"It was the only way in to the hiding-place. Three hours after I found the trail I was there, in a little mountain valley, a pocket in the midst of lava peaks. The whole place was terraced for taro- patches, fruit trees grew there, and there were eight or ten grass huts. But as soon as I saw the inhabitants I knew what I'd struck. One sight of them was enough."
"What did you do?" Ruth demanded breathlessly, listening, like any Desdemona, appalled and fascinated.
"Nothing for me to do. Their leader was a kind old fellow, pretty far gone, but he ruled like a king. He had discovered the little valley and founded the settlement - all of which was against the law. But he had guns, plenty of ammunition, and those Kanakas, trained to the shooting of wild cattle and wild pig, were dead shots. No, there wasn't any running away for Martin Eden. He stayed - for three months."
"But how did you escape?"
"I'd have been there yet, if it hadn't been for a girl there, a half-Chinese, quarter-white, and quarter-Hawaiian. She was a beauty, poor thing, and well educated. Her mother, in Honolulu, was worth a million or so. Well, this girl got me away at last. Her mother financed the settlement, you see, so the girl wasn't afraid of being punished for letting me go. But she made me swear, first, never to reveal the hiding-place; and I never have. This is the first time I have even mentioned it. The girl had just the first signs of leprosy. The fingers of her right hand were slightly twisted, and there was a small spot on her arm. That was all. I guess she is dead, now."
"But weren't you frightened? And weren't you glad to get away without catching that dreadful disease?"
"Well," he confessed, "I was a bit shivery at first; but I got used to it. I used to feel sorry for that poor girl, though. That made me forget to be afraid. She was such a beauty, in spirit as well as in appearance, and she was only slightly touched; yet she was doomed to lie there, living the life of a primitive savage and rotting slowly away. Leprosy is far more terrible than you can imagine it."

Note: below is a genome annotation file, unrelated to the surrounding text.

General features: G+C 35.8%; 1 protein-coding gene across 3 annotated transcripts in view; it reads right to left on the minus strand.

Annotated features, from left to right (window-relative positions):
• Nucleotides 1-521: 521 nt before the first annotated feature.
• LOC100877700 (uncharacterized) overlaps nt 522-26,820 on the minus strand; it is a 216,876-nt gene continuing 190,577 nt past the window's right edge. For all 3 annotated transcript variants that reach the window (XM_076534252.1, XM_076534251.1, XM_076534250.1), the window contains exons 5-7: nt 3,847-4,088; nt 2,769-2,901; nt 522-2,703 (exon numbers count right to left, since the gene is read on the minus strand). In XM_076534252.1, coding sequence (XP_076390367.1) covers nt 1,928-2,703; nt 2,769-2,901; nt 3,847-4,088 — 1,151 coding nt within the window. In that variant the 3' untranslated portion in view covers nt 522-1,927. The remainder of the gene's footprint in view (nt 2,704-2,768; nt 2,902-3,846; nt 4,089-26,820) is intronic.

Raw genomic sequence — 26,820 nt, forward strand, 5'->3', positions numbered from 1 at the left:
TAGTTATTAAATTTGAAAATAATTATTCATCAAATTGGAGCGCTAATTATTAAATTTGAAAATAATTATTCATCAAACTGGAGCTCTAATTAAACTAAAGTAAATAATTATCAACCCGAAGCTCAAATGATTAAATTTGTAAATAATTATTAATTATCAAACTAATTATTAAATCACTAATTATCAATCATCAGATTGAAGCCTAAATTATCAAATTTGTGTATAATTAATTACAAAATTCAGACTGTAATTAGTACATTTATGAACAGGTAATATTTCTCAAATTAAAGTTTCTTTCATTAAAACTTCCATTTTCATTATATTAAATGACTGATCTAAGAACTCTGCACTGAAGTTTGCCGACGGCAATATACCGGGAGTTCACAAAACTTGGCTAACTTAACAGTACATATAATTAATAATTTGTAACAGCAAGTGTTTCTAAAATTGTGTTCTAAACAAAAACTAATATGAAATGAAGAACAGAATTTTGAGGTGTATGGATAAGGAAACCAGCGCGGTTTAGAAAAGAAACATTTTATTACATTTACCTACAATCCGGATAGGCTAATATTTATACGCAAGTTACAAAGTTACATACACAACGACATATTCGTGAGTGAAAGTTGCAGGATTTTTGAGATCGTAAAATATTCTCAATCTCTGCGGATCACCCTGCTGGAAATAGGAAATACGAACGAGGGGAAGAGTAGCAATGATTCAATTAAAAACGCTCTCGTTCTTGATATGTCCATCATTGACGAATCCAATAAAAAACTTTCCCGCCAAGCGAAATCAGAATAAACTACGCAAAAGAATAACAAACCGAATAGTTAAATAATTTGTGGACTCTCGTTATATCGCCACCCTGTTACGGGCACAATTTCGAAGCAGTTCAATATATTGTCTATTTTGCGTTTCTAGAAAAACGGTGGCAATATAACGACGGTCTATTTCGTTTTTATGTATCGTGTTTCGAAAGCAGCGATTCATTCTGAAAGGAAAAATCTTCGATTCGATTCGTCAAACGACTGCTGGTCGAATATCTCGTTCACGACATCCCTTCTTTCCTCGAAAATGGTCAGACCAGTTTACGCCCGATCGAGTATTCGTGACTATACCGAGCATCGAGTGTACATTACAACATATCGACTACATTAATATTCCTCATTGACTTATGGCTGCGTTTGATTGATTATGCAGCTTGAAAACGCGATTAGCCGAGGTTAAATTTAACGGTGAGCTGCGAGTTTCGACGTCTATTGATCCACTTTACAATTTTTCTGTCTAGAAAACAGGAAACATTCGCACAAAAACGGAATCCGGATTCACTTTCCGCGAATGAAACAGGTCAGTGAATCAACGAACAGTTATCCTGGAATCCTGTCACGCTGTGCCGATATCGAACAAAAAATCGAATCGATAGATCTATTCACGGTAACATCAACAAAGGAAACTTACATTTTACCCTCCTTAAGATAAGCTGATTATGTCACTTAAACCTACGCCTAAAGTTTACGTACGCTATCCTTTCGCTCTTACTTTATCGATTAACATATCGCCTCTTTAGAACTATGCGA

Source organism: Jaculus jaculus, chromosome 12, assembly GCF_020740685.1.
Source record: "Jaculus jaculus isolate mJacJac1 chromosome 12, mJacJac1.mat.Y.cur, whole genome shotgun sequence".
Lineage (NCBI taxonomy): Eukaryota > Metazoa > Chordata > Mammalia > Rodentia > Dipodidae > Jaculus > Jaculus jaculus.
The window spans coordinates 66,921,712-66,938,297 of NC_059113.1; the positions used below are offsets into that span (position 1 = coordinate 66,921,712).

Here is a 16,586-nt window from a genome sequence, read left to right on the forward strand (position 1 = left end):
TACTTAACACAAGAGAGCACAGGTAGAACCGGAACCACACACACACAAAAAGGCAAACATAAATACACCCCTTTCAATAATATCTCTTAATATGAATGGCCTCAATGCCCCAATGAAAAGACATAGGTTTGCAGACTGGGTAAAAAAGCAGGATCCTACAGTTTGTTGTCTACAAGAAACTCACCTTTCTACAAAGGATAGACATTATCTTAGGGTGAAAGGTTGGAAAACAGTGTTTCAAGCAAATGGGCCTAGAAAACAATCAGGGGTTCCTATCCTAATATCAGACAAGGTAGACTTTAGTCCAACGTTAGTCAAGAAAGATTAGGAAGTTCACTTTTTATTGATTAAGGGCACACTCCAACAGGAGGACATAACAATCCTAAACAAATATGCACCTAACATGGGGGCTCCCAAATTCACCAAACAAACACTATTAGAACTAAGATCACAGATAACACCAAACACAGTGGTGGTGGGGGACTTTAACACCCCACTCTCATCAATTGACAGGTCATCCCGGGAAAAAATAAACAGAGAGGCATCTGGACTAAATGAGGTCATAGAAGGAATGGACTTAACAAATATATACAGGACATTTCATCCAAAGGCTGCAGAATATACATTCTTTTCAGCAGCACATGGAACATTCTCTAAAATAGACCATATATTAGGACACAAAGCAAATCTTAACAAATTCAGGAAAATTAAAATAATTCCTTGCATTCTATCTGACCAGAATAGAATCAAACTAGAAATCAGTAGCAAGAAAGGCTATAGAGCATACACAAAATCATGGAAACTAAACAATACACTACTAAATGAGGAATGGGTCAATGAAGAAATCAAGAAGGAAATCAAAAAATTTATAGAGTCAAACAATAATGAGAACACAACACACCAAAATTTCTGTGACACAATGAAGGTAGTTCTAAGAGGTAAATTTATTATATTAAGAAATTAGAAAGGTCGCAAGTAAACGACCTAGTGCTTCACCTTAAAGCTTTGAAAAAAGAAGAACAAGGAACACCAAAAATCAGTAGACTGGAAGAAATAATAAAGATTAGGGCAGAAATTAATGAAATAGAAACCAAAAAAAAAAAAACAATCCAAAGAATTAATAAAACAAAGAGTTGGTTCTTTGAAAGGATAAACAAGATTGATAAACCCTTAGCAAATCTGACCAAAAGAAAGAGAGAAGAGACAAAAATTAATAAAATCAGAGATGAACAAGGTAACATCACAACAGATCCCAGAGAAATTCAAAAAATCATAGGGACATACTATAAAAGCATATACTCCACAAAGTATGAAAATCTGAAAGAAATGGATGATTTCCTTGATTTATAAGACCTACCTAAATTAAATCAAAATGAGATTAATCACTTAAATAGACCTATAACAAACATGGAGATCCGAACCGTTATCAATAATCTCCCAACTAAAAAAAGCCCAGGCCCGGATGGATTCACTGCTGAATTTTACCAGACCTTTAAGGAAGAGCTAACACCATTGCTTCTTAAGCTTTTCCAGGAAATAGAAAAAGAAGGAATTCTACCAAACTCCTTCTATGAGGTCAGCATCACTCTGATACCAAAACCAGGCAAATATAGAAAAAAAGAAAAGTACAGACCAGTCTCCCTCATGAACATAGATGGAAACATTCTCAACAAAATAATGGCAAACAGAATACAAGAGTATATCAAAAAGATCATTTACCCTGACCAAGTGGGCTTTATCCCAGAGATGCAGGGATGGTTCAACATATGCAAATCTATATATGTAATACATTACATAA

"Poor thing," Ruth murmured softly. "It's a wonder she let you get away."
"How do you mean?" Martin asked unwittingly.
"Because she must have loved you," Ruth said, still softly. "Candidly, now, didn't she?"
Martin's sunburn had been bleached by his work in the laundry and by the indoor life he was living, while the hunger and the sickness had made his face even pale; and across this pallor flowed the slow wave of a blush. He was opening his mouth to speak, but Ruth shut him off.
"Never mind, don't answer; it's not necessary," she laughed.
But it seemed to him there was something metallic in her laughter, and that the light in her eyes was cold. On the spur of the moment it reminded him of a gale he had once experienced in the North Pacific. And for the moment the apparition of the gale rose before his eyes - a gale at night, with a clear sky and under a full moon, the huge seas glinting coldly in the moonlight. Next, he saw the girl in the leper refuge and remembered it was for love of him that she had let him go.
"She was noble," he said simply. "She gave me life."
That was all of the incident, but he heard Ruth muffle a dry sob in her throat, and noticed that she turned her face away to gaze out of the window. When she turned it back to him, it was composed, and there was no hint of the gale in her eyes.
"I'm such a silly," she said plaintively. "But I can't help it. I do so love you, Martin, I do, I do. I shall grow more catholic in time, but at present I can't help being jealous of those ghosts of the past, and you know your past is full of ghosts."
"It must be," she silenced his protest. "It could not be otherwise. And there's poor Arthur motioning me to come. He's tired waiting. And now good-by, dear."
"There's some kind of a mixture, put up by the druggists, that helps men to stop the use of tobacco," she called back from the door, "and I am going to send you some."
The door closed, but opened again.
"I do, I do," she whispered to him; and this time she was really gone.
Maria, with worshipful eyes that none the less were keen to note the texture of Ruth's garments and the cut of them (a cut unknown that produced an effect mysteriously beautiful), saw her to the carriage. The crowd of disappointed urchins stared till the carriage disappeared from view, then transferred their stare to Maria, who had abruptly become the most important person on the street. But it was one of her progeny who blasted Maria's reputation by announcing that the grand visitors had been for her lodger. After that Maria dropped back into her old obscurity and Martin began to notice the respectful manner in which he was regarded by the small fry of the neighborhood. As for Maria, Martin rose in her estimation a full hundred per cent, and had the Portuguese grocer witnessed that afternoon carriage-call he would have allowed Martin an additional three-dollars-and-eighty-five- cents' worth of credit.